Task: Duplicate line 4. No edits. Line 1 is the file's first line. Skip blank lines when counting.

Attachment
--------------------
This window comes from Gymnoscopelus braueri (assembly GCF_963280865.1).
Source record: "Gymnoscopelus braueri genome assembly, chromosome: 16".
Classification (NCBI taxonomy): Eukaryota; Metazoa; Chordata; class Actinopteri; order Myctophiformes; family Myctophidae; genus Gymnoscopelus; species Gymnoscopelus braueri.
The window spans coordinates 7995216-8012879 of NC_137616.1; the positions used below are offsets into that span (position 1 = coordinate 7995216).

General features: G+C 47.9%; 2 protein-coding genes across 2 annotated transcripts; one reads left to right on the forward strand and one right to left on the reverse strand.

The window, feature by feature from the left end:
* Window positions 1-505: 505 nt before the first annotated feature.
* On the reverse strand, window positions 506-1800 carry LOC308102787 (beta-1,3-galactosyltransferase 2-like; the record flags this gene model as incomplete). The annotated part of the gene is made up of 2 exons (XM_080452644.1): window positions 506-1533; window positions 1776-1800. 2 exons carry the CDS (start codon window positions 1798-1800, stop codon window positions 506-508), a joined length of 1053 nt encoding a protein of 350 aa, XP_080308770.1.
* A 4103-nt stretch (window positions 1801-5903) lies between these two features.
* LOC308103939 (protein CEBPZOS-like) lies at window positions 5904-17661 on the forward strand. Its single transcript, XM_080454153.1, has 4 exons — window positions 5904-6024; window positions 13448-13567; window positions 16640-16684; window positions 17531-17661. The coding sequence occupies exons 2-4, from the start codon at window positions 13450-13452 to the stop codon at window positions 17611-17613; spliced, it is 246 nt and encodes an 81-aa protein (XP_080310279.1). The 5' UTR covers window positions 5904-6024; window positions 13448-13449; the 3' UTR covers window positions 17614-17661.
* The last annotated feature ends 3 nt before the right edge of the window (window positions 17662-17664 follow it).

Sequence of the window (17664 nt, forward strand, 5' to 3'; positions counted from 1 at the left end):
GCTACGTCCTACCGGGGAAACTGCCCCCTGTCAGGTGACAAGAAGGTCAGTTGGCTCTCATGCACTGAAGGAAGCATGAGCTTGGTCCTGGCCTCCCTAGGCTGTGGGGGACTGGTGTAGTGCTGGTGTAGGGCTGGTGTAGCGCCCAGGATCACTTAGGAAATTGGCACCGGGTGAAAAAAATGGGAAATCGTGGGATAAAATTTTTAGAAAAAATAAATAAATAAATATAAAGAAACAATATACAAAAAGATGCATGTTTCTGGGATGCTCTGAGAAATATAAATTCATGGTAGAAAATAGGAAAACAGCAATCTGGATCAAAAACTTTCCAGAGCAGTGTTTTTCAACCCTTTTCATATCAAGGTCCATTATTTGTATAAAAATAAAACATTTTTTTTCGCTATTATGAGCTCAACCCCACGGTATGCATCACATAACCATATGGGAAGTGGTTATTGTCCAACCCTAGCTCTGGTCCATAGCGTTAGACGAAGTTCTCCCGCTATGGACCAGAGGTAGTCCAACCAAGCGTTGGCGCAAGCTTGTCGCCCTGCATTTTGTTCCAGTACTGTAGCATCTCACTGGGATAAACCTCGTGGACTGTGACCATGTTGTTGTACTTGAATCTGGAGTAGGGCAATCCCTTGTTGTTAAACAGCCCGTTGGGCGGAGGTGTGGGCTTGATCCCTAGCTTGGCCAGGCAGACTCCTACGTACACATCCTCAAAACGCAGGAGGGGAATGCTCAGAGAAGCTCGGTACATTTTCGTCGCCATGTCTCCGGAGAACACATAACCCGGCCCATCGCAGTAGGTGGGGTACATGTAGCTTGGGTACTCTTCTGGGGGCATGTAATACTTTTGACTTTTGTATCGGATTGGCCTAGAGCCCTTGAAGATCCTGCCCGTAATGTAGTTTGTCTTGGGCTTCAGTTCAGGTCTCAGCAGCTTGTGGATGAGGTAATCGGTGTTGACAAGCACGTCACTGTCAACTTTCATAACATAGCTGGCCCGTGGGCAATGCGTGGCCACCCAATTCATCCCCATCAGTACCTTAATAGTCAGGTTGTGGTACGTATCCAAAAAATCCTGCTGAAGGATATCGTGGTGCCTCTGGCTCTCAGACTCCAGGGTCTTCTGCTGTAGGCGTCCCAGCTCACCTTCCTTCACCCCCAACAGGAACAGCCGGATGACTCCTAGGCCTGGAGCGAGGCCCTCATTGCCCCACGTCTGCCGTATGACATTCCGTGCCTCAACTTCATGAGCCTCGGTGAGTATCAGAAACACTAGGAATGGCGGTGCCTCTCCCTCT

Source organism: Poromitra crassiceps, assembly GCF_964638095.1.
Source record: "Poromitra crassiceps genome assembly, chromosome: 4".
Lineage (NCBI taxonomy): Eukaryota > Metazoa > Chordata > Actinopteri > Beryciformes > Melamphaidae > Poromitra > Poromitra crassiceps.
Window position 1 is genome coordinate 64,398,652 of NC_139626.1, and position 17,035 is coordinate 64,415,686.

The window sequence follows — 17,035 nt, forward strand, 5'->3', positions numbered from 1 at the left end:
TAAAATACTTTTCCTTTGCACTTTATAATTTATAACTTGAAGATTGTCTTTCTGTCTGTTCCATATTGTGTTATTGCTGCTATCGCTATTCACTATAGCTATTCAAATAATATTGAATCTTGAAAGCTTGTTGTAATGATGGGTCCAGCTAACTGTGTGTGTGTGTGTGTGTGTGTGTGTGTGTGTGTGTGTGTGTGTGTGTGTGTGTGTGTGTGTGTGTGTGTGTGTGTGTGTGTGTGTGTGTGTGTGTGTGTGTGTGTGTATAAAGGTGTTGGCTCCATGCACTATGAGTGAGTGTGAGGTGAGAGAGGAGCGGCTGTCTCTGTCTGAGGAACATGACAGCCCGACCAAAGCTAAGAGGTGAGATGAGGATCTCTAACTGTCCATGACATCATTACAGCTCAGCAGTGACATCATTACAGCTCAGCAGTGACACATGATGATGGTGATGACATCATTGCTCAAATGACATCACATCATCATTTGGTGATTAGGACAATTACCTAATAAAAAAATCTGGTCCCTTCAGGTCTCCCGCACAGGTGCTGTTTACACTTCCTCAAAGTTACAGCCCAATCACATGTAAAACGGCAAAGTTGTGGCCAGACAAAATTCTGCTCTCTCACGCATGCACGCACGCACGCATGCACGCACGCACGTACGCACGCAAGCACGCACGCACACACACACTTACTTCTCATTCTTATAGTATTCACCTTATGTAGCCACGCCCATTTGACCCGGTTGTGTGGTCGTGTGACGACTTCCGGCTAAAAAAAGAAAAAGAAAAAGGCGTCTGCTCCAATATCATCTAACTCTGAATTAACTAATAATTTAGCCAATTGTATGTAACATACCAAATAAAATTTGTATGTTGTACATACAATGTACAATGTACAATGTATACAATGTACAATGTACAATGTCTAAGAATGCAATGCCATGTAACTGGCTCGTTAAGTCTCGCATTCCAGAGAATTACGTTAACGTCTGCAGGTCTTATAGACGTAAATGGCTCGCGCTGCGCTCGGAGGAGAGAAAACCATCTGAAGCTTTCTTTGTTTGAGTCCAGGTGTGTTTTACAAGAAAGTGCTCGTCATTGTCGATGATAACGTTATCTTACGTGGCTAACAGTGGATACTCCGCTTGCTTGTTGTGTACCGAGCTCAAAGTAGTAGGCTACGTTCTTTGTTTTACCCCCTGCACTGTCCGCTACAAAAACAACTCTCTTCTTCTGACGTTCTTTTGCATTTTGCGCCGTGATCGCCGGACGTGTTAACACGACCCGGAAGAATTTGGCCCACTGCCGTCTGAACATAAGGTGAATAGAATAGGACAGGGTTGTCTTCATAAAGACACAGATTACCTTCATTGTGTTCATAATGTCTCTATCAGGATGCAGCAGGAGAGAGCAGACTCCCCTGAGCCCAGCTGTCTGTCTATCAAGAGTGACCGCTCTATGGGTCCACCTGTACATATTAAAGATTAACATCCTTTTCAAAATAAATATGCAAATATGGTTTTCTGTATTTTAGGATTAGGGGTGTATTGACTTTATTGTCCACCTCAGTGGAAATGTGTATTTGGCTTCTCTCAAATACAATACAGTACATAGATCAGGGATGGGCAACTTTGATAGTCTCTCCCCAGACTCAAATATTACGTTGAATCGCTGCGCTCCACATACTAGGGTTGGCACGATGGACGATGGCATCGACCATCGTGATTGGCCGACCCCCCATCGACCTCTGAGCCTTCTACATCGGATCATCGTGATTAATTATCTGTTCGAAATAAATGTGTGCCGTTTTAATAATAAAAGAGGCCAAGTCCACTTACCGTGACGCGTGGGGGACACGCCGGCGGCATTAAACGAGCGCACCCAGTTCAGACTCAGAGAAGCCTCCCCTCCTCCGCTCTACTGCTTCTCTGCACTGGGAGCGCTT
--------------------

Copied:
The window spans coordinates 7995216-8012879 of NC_137616.1; the positions used below are offsets into that span (position 1 = coordinate 7995216).